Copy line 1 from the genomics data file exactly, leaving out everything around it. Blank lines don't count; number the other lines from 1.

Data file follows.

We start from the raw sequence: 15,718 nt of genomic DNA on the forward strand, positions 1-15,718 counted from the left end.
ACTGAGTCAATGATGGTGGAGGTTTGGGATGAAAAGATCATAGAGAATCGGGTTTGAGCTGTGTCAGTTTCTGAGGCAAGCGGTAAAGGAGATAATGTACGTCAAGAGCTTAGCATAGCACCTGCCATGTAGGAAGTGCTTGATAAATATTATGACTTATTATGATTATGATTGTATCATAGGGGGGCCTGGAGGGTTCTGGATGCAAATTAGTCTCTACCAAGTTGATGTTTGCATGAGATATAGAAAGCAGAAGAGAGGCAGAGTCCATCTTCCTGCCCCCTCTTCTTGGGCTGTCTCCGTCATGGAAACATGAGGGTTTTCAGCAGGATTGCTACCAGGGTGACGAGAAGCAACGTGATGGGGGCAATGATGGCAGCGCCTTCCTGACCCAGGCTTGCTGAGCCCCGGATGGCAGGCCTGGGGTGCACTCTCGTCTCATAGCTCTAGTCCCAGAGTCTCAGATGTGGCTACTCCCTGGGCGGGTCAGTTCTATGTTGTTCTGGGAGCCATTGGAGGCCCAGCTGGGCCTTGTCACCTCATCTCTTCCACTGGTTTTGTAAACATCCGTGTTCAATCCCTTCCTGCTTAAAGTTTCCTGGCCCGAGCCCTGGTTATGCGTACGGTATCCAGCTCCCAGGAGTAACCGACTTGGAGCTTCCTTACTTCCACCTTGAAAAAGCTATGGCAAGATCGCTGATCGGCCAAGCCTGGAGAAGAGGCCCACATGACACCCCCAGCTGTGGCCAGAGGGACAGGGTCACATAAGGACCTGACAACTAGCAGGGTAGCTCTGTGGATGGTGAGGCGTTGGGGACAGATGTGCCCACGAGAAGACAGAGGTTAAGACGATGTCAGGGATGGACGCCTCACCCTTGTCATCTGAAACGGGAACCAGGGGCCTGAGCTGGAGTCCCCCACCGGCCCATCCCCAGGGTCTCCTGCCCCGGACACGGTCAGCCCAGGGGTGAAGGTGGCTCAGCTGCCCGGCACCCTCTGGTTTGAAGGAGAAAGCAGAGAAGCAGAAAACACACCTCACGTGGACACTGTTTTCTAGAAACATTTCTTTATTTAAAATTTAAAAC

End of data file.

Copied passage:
We start from the raw sequence: 15,718 nt of genomic DNA on the forward strand, positions 1-15,718 counted from the left end.